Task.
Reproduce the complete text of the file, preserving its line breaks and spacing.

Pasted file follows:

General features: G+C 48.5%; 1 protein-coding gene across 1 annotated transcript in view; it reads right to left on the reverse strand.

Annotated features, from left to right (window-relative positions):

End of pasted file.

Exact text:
General features: G+C 48.5%; 1 protein-coding gene across 1 annotated transcript in view; it reads right to left on the reverse strand.

Annotated features, from left to right (window-relative positions):